Ms. Mitchell's words above could easily apply to the recent attitudinal shifts being experienced by the world of "foodies". That once possibly naive, but positively energetic circle is hardening into more of an arenalately. The cooks are like some modern day gladiators and the coliseum is packed with opposing voices shouting their deeply felt opinions. In many ways it is the best of times and the worst of times. The challenge to grow is before us, but the road is not always easily found. If more of those in the grandstands would read historically what has occurred, their sense of déjà vu would dramatically be heightened. Perhaps the most dramatic date in this cross-pollination of ideas and technique occurred in 1533 when Catherine de Medicis of Florence wed the future Henry II of France. Catherine transported her chefs with her, when moving to the throne, and French Cooking was never the same.

In broad terms we have regional food that is deeply steeped in tradition. It is, by definition, not meant to be changed or invented upon. Then we have a restaurant styled cooking that changes purposefully and even theatrically.

As a chef I have been exposed to the arguments for a return to regionalism and another applauding invention. Unlike many others that find the decision a heads or tails one, I find my interests in the spinning juxtaposition of this culinary coin.

In my cooking, I am seeking to create an interplay, a fusion, between regionalism and restaurant technical know how. My fusion cooking is the result of coupling our native regional foodstuffs like conch, black beans, plantains, mangoes, coconuts, grouper, key limes, snapper, shrimp and the folk cooking methods intrinsic to the preparation of these goods, with a selftaught type of classical cooking. One of the dishes that exemplifies this "fusion" cooking would be my “Pork Havana Nueva". The standard Cuban composition is prepared with a whole pork roast that has been marinated for a number of days in such things as sour oranges, garlic, onions and pepper. It is then roasted and served with side dishes of black beans, plantains and yellow rice. "Nueva" style the dish is served with the components synthesized. The meat can be prepared the same way but the typical side dishes are integrated instead as a sauce (black bean sauce) and a starch and vegetable combination (fried plantains). The extra starch of rice is omitted. Each foodstuff is given equal weight, so you don't end up with an excess of meat, fat or starch, which is important in light of modern dietary considerations. Also, I find there are dishes and foods with clear parallel taste affinities that cross time and distance effortlessly and work in harmony with what may be considered the typical traditional Key West flavors. They could be termed crossover flavors that bridge correctly with the tempo and temperature of our Island.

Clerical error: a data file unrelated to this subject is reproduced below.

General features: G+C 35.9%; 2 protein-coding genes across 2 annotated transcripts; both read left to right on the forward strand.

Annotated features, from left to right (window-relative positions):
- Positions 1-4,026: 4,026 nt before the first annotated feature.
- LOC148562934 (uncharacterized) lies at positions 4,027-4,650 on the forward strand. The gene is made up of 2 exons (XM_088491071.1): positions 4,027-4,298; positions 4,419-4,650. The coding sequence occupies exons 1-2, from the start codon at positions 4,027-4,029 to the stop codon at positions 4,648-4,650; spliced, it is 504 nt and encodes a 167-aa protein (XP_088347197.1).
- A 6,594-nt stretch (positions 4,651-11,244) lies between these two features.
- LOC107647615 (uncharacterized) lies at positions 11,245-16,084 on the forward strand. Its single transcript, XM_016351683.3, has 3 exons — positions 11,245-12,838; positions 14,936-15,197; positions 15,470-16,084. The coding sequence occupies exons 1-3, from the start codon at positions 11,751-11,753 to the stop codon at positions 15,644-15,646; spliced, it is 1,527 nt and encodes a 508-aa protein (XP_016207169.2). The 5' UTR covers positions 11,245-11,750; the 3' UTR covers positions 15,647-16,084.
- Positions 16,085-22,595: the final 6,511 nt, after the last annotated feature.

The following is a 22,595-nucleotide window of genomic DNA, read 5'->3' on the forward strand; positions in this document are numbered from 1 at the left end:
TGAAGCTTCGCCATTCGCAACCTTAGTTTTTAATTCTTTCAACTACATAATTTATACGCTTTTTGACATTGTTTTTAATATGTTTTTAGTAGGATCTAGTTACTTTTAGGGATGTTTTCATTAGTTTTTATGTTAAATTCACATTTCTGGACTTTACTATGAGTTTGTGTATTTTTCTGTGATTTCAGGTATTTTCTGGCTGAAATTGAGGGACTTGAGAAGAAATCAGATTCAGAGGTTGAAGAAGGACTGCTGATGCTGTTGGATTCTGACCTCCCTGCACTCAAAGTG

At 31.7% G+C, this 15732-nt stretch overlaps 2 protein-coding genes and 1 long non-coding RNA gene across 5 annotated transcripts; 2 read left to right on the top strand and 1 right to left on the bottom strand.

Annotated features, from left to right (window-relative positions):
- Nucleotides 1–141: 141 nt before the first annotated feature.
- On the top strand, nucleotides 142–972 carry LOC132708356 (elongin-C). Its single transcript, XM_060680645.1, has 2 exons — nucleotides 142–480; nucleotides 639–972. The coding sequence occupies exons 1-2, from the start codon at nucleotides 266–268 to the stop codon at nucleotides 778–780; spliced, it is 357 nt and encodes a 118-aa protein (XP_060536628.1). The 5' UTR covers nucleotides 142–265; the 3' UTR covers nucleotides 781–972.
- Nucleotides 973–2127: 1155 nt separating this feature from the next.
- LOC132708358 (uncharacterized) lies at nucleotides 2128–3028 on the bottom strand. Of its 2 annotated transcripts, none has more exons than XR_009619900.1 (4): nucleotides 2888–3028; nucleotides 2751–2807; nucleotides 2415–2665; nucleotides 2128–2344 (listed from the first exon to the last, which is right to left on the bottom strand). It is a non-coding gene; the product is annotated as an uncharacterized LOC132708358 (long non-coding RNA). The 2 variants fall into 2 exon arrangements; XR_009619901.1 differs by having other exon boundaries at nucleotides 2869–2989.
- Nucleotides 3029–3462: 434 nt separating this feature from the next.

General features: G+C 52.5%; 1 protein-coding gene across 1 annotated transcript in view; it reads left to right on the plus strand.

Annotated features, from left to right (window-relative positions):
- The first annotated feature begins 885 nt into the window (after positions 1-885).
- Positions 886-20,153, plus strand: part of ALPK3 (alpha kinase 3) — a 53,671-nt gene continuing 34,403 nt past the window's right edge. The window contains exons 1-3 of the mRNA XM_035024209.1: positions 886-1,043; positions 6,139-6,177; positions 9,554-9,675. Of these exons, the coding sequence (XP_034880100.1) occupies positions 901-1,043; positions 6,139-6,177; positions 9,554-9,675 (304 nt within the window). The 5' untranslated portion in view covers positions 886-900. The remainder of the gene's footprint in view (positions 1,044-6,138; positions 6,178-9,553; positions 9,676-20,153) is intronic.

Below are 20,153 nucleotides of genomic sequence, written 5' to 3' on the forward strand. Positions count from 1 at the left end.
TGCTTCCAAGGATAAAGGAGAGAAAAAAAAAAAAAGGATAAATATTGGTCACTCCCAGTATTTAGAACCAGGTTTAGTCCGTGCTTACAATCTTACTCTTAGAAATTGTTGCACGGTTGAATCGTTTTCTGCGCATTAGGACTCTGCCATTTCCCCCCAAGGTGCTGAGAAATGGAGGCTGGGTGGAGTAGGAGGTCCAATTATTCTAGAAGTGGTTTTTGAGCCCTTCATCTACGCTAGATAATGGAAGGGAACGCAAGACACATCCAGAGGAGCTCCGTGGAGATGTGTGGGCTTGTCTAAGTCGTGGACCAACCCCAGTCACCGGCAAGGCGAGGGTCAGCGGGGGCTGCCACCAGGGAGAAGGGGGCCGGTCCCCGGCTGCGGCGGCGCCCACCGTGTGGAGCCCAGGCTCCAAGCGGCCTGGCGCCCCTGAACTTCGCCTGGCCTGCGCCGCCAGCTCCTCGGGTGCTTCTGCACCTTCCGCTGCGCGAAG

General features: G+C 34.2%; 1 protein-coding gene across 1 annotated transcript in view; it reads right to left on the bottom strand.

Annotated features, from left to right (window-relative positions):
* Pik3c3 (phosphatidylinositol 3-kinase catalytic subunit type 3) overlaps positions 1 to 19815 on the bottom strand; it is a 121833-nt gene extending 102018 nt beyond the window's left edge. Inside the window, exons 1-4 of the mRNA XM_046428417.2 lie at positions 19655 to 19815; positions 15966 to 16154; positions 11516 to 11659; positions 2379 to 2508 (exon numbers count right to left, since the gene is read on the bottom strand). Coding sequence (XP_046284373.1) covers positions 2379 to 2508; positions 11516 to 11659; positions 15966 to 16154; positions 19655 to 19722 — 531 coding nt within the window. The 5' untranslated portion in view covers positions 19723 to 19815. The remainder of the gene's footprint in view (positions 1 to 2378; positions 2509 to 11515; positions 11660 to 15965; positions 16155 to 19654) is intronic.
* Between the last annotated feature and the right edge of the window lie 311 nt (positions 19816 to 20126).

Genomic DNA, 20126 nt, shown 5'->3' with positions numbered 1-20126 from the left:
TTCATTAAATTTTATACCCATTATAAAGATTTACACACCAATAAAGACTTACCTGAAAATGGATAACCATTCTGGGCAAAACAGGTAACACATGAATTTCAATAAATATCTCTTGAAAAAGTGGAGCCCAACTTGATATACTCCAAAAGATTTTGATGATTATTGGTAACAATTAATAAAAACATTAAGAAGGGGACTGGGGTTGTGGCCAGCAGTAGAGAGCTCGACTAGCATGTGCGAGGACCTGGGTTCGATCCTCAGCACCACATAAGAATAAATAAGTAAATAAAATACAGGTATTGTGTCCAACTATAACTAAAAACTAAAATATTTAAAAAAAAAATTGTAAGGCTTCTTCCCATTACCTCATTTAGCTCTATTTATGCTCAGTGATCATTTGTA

An example that demonstrates this crossover variety would be “Chilies Spiked Veal Adobo with Corn Relish, Garlic and a Spanish Sherry Wine Vinegar Reduction”. The "Adobo", which is of Mexican derivation, is a spice rub that marries chilies, cinnamon, vinegar and/or stock. Although it is not of this specific region in origination it works here in a very appealing way. The bracing power of the chilies awakens the senses when the tropic’s heat might have induced somnambulant torpor. And if you're wondering "Where's the classical?" The methodology I employ when making the sauce for the veal draws from classic Franco/Italian roots. It is called a "stratification" sauce and its consistency and flavor relies upon a somewhat complex series of separate reductions of stock, vegetables, vinegars and/or wine and spices.

Whether it is called classical, fusion or crossover is not only a matter of semantics. It is a matter of strength and precision. The gussied up fussiness of nouvelle cuisine needs the raw sensuality and primal qualities of a more time tested cuisine, yet appetites and life styles change and the cook must work to respond intelligently to change.

“out of the cradle endlessly rocking"

Walt Whitman was probably the first poet to leap forth with a distinctly American voice. To many he did not seem European enough in cadence or manner.

He sang, "Do I contradict myself? Very well then I contradict myself, (I am large, I contain multitudes.)"

Whitman was an object of passionate scorn by these traditionalists. In the end, his mark was made, because he fused the ancient and revered body of poetry with the radically new “body electric”.

The mark will also be made for those whom are daring enough to meld the good and old cooking with the good and the new cooking.

But, of course, the disputes will rage on and I might add they should. Finally, Revel states, "there is gastronomy when there is a permanent quarrel of the Ancients and the Moderns and when there is a public both competent enough and rich enough to arbitrate this quarrel”.
Copyright © by Norman Van Aken, 1989. All rights reserved.